Lingering ice reschedules mentored trout fishing
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It's officially spring, but you wouldn't know it by the conditions of some lakes in Western Pennsylvania.
You can still walk across them. That ice has and continues to offer up some great fishing, but it's also caused the delay of Western Pennsylvania's first attempt at hosting a mentored youth trout fishing day.
The Pennsylvania Fish and Boat Commission piloted mentored fishing in southeastern Pennsylvania last spring. It allowed children younger than 16 and their adult mentors to fish for stocked trout one week prior to opening day. Kids and adults were allowed to keep two trout each.
The program proved so popular that the commission expanded it statewide this year.
Mentored trout day in the southeast was to be March 22; locally, it was to be April 5.
Because so many of the lakes scheduled to be part of the program remain frozen over, though — in some cases with as much as 19 inches of ice — the commission has changed its plans. Now, there will be one mentored youth trout day this year, all across the state, but it won't be until May 10.
“This program is designed to encourage adults to take kids fishing, to show them that fishing is fun, and to promote active, outdoor recreation,” said the commission's executive director, John Arway. “We will be better prepared to deliver this experience at this later date when the weather is warmer, and the waters are free from ice.”
The change will keep other anglers off some stocked waters temporarily. Lakes in the program, such as North Park Lake in Allegheny County, Mammoth and Lower Twin in Westmoreland, Canonsburg in Washington, Harbar Acres in Butler and Dunlap Creek in Fayette, among others, will close to fishing from noon May 9 until 8 a.m. May 10. They will then reopen, but only to kids and adults fishing in the mentor program.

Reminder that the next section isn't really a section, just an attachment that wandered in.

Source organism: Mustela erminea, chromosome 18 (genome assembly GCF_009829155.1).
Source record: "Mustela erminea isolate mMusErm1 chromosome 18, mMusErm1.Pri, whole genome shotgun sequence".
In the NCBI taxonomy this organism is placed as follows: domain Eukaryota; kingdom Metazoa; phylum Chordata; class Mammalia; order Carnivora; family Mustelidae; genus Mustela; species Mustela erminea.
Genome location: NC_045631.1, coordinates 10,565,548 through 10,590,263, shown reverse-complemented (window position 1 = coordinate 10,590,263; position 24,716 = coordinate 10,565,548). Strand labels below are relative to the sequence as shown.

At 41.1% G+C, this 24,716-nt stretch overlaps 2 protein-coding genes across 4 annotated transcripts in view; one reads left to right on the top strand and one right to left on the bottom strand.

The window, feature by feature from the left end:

After 7:30 p.m. May 10 waters in the program will re-open to everyone.
A spokesman from Espyville Outdoors said, ice fishermen are on Pymatuning Lake in Crawford County, with the section of lake between Tuttle Point and the Spillway especially productive.
Fishermen are getting crappies and yellow perch in about 8 feet of water using live minnows as bait.
Reports from Fish and Boat Commission conservation officers, anglers are taking fish through the ice on several lakes. One took a 31-inch northern pike from Cranberry Glade Lake. They are getting panfish from Lake Somerset.
Pike, including a 34-incher, were caught at Glendale Lake in Cambria County.
Lake Arthur in Butler County is giving up panfish and bass, with maggot-tipped jigs and minnows the hot baits. Harbar Acres Lake is giving up trout to ice anglers, though there's no harvest allowed from now through opening day.
Bob Frye is a staff writer for Trib Total Media. Reach him at email@example.com or via Twitter @bobfryeoutdoors.
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